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Influence of the head model on EEG and MEG source connectivity analysis

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Cho,  Jae-Hyun
Methods and Development Group MEG and EEG - Cortical Networks and Cognitive Functions, MPI for Human Cognitive and Brain Sciences, Max Planck Society;

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Knösche,  Thomas R.
Methods and Development Group MEG and EEG - Cortical Networks and Cognitive Functions, MPI for Human Cognitive and Brain Sciences, Max Planck Society;

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Citation

Cho, J.-H., Vorwerk, J., Wolters, C. H., & Knösche, T. R. (2015). Influence of the head model on EEG and MEG source connectivity analysis. NeuroImage, 110, 60-77. doi:10.1016/j.neuroimage.2015.01.043.


Cite as: http://hdl.handle.net/11858/00-001M-0000-0024-ABB6-E
Abstract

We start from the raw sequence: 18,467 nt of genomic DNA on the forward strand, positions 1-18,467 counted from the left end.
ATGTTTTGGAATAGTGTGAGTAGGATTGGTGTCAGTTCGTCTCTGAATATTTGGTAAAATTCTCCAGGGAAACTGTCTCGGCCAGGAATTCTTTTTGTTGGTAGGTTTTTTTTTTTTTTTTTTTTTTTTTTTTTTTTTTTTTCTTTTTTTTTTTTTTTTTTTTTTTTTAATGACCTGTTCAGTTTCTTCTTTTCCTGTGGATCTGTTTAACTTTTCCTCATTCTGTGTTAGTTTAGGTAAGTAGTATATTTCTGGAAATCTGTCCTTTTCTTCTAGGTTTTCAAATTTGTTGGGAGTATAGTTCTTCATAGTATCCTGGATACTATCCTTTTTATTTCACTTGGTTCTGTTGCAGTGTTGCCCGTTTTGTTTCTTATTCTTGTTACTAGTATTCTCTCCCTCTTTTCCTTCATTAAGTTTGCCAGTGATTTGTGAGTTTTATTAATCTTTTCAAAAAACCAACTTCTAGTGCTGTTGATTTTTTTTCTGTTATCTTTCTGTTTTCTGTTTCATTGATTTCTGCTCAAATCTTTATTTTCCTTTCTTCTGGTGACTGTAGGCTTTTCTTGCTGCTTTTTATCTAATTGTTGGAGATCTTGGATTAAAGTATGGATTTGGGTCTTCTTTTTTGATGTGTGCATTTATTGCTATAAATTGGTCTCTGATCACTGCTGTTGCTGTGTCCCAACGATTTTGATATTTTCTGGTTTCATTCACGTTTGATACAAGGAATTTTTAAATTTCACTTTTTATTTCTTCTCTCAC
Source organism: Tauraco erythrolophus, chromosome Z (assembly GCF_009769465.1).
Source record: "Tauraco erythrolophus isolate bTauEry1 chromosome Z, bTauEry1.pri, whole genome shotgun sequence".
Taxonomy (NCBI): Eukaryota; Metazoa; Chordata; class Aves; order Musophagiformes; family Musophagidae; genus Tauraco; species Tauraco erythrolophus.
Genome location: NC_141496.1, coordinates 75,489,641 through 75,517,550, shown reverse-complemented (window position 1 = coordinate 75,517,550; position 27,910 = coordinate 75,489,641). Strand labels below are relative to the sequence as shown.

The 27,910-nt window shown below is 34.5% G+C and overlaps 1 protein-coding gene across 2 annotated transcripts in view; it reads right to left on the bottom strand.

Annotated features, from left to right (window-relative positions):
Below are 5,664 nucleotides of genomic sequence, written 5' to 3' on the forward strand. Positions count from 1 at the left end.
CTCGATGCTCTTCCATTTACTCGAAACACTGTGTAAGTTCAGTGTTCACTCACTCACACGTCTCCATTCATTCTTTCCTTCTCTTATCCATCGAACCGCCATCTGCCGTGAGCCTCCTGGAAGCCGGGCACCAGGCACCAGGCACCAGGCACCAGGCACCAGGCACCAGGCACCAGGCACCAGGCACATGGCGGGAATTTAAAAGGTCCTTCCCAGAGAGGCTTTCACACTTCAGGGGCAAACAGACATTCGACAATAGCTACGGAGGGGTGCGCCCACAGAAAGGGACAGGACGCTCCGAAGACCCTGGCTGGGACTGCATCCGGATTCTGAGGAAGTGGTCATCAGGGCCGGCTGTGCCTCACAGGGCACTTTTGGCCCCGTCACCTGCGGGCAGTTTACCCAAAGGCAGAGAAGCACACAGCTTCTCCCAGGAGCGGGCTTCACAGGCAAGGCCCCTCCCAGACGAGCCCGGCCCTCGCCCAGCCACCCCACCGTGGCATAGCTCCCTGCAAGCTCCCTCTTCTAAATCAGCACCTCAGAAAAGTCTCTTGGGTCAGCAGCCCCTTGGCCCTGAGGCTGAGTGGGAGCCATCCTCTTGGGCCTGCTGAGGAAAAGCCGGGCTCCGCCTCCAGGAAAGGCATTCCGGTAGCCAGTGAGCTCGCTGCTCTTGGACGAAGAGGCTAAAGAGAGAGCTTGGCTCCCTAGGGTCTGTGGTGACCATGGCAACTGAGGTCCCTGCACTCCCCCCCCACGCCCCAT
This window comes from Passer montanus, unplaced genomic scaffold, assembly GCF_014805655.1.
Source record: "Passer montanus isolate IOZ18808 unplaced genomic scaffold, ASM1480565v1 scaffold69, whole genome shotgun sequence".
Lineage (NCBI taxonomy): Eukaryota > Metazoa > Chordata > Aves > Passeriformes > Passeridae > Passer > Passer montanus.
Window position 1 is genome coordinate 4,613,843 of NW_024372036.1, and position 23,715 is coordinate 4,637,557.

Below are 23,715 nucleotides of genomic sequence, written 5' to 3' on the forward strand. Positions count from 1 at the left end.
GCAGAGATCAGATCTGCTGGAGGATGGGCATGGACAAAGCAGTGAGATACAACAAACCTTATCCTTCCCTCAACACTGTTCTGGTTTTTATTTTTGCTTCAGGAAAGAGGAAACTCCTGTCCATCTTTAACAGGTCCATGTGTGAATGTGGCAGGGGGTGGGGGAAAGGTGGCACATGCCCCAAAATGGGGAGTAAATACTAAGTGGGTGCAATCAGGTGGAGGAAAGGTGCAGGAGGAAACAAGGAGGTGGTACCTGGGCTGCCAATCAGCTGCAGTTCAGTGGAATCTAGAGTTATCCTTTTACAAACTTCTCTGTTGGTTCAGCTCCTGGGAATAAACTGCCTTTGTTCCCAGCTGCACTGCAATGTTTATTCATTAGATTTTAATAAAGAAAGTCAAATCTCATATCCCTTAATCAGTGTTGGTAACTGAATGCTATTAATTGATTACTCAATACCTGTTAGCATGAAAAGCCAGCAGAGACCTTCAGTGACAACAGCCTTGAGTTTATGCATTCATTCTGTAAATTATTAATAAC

The results of brain connectivity analysis using reconstructed source time courses derived from EEG and MEG data depend on a number of algorithmic choices. While previous studies have investigated the influence of the choice of source estimation method or connectivity measure, the effects of the head modeling errors or simplifications have not been studied sufficiently. In the present simulation study, we investigated the influence of particular properties of the head model on the reconstructed source time courses as well as on source connectivity analysis in EEG and MEG. Therefore, we constructed a realistic head model and applied the finite element method to solve the EEG and MEG forward problem. We considered the distinction between white and gray matter, the distinction between compact and spongy bone, the inclusion of a cerebrospinal fluid (CSF) compartment, and the reduction to a simple 3-layer model comprising only skin, skull, and brain. Source time courses were reconstructed using a beamforming approach and the source connectivity was estimated by the imaginary coherence (ICoh) and the generalized partial directed coherence (GPDC). Our results show that in both EEG and MEG, neglecting the white and gray matter distinction or the CSF causes considerable errors in reconstructed source time courses and connectivity analysis, while the distinction between spongy and compact bone is just of minor relevance, provided that an adequate skull conductivity value is used. Large inverse and connectivity errors are found in the same regions that show large topography errors in the forward solution. Moreover, we demonstrate that the very conservative ICoh is relatively safe from the crosstalk effects caused by imperfect head models, as opposed to the GPDC.